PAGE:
This week, Florida Governor Ron DeSantis announced he is forming a special state office tasked with handling election fraud claims to “further strengthen” the state’s election integrity.
He made the announcement in West Palm Beach, the same city where he signed a slew of other election rule changes into law nearly six months ago. The governor is calling on legislators to establish a police force within the Department of State that will be tasked with investigating election crimes.
“It’s going to make Florida way number one by a long shot anywhere in the county,” he said.
The new Office of Election Crimes and Security will be introduced in a state legislative session that gets underway in January. He is also pushing state lawmakers to raise the criminal penalty for violating new restrictions that have been placed on the collection of mail-in ballots and would like to see a new 100-day strict deadline placed on when local officials must scrub their voter rolls for people who have moved, have been convicted of a felony or have passed away.
Because local law enforcement officers do not always have the expertise or time needed to prosecute election fraud, he believes a fully staffed office dedicated to the matter is needed. “If someone is ballot-harvesting, you report it to these people and this is their sole job. We’ll have sworn law enforcement officers as part of this, we’ll have investigators,” he said.
A report from Politico indicates that the new police force will have more than 50 employees across six offices, including 20 sworn law enforcement agents, with a base in Tallahassee as well as five field offices.
Other aspects of the proposal include the uniform reporting of felony convictions to electoral supervisors, a ban on using ranked voting in cities, and instituting a new deadline for the determination of voter eligibility. Right now, local supervisors are required to report the number of voters who have been removed in the previous six months to the state twice a year.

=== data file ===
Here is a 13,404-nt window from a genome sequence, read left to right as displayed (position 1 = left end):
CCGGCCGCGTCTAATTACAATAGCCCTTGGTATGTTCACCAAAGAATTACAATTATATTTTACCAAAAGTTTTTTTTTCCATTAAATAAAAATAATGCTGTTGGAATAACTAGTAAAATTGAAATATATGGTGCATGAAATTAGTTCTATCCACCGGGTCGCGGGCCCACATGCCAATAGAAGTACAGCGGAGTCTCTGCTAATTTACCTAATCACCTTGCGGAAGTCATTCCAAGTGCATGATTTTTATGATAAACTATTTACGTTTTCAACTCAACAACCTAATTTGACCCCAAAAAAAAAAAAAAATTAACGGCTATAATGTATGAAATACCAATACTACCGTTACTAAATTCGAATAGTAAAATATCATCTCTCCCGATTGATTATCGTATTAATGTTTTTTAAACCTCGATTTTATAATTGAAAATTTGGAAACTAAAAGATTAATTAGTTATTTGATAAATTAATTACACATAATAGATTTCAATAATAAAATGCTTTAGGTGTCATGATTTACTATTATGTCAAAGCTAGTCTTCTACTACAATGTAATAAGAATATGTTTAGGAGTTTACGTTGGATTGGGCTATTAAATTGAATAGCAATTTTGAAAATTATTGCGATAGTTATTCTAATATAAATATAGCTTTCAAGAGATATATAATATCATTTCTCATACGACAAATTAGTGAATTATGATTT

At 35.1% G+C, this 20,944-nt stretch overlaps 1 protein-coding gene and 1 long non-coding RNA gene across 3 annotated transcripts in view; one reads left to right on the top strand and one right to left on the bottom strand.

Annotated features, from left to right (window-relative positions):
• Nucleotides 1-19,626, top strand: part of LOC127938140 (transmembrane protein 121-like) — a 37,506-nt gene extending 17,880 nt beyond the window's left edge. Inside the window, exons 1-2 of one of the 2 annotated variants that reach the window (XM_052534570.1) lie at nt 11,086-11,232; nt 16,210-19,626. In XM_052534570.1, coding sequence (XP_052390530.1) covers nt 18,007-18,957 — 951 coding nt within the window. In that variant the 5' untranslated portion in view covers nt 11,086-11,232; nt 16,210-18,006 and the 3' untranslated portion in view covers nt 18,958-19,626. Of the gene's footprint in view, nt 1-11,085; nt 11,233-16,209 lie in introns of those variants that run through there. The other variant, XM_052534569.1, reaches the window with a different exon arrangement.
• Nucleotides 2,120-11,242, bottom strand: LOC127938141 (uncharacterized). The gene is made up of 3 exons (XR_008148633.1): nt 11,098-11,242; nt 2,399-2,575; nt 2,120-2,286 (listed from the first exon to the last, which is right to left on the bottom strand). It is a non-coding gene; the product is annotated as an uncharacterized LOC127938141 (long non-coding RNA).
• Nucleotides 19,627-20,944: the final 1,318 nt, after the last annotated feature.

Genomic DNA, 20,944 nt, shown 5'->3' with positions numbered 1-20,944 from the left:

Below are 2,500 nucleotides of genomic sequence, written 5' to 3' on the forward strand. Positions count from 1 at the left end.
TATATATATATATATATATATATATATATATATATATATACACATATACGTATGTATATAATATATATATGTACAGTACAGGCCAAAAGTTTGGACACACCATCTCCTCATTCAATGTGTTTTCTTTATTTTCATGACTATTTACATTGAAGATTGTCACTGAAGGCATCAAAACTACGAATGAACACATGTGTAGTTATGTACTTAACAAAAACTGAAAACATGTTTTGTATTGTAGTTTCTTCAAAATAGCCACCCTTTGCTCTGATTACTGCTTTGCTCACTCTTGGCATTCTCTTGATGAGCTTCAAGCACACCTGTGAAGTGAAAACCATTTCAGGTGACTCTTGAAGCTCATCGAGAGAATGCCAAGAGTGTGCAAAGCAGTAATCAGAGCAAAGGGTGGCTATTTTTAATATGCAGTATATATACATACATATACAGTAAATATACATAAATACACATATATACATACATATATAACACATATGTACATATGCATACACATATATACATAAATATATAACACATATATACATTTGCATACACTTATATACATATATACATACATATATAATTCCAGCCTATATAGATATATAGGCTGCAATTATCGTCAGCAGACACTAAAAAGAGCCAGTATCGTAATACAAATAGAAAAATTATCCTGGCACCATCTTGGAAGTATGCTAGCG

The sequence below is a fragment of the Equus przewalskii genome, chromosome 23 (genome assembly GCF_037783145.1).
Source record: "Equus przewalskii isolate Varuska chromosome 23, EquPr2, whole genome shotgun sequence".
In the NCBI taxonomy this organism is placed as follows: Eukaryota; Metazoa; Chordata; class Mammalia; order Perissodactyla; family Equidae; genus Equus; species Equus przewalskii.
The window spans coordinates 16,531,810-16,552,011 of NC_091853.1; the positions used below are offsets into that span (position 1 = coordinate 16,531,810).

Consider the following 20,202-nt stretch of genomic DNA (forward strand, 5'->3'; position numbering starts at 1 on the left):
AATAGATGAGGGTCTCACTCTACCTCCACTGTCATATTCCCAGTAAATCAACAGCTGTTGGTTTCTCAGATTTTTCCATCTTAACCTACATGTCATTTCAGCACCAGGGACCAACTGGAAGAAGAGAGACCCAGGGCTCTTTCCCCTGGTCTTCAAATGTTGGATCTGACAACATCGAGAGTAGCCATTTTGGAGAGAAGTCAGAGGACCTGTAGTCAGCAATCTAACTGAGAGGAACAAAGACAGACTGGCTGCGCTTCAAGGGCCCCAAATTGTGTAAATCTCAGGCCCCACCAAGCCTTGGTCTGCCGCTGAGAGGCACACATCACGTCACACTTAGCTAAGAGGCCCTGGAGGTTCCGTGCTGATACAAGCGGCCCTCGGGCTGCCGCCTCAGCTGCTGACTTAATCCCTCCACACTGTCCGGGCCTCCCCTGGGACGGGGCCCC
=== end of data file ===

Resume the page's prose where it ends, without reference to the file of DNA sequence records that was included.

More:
At the press conference, DeSantis said: “I guarantee you this: The first person that gets caught, no one is going to want to do it again after that.”
DeSantis has also said that he would like to see drop boxes abolished. Although the governor signed a bill two years ago that initially authorized their use in the state, he now believes they should not be in use. However, if they are allowed, he’d like to see their number and location limited. He is also calling for them to be monitored by live security guards and video surveillance and to close by 7:00 pm.
The push comes just a few months after the governor convinced state legislators to enact a new voting law placing restrictions on when and where drop boxes can be located. It has already been the subject of several federal lawsuits from voting rights and civil rights groups, who believe that those restrictions unfairly discriminate against voters with disabilities, minorities and elderly voters.
Right now, the GOP controls the Florida legislature, so Democrats do not have much power to stop the changes. Many of them were quick to criticize the governor’s plans, saying they are designed to give Republicans the edge in midterm elections next year. However, the fact remains that last year’s presidential elections saw widespread voter fraud throughout the nation, and every state should be taking steps to ensure election integrity.
Sources for this article include:Submit a correction >>